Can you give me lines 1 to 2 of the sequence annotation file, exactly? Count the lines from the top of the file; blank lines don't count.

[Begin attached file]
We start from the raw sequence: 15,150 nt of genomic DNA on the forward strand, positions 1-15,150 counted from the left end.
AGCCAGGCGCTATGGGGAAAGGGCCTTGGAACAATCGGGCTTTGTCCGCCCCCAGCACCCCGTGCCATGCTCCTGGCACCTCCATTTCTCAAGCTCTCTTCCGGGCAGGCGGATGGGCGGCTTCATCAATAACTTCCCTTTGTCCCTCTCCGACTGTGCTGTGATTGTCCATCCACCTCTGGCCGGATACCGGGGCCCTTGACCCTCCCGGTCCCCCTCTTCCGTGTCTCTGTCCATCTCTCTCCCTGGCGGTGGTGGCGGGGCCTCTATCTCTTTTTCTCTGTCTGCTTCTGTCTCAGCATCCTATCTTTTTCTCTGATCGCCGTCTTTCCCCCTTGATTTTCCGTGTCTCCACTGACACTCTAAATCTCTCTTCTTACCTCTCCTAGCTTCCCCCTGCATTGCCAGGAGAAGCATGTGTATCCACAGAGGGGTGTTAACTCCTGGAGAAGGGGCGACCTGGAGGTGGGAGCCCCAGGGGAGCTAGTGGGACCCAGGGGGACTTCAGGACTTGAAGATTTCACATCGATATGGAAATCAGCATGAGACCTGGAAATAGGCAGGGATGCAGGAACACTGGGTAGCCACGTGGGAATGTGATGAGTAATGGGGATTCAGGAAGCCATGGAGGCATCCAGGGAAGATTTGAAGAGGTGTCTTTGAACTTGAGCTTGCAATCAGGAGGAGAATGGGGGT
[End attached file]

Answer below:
We start from the raw sequence: 15,150 nt of genomic DNA on the forward strand, positions 1-15,150 counted from the left end.
AGCCAGGCGCTATGGGGAAAGGGCCTTGGAACAATCGGGCTTTGTCCGCCCCCAGCACCCCGTGCCATGCTCCTGGCACCTCCATTTCTCAAGCTCTCTTCCGGGCAGGCGGATGGGCGGCTTCATCAATAACTTCCCTTTGTCCCTCTCCGACTGTGCTGTGATTGTCCATCCACCTCTGGCCGGATACCGGGGCCCTTGACCCTCCCGGTCCCCCTCTTCCGTGTCTCTGTCCATCTCTCTCCCTGGCGGTGGTGGCGGGGCCTCTATCTCTTTTTCTCTGTCTGCTTCTGTCTCAGCATCCTATCTTTTTCTCTGATCGCCGTCTTTCCCCCTTGATTTTCCGTGTCTCCACTGACACTCTAAATCTCTCTTCTTACCTCTCCTAGCTTCCCCCTGCATTGCCAGGAGAAGCATGTGTATCCACAGAGGGGTGTTAACTCCTGGAGAAGGGGCGACCTGGAGGTGGGAGCCCCAGGGGAGCTAGTGGGACCCAGGGGGACTTCAGGACTTGAAGATTTCACATCGATATGGAAATCAGCATGAGACCTGGAAATAGGCAGGGATGCAGGAACACTGGGTAGCCACGTGGGAATGTGATGAGTAATGGGGATTCAGGAAGCCATGGAGGCATCCAGGGAAGATTTGAAGAGGTGTCTTTGAACTTGAGCTTGCAATCAGGAGGAGAATGGGGGT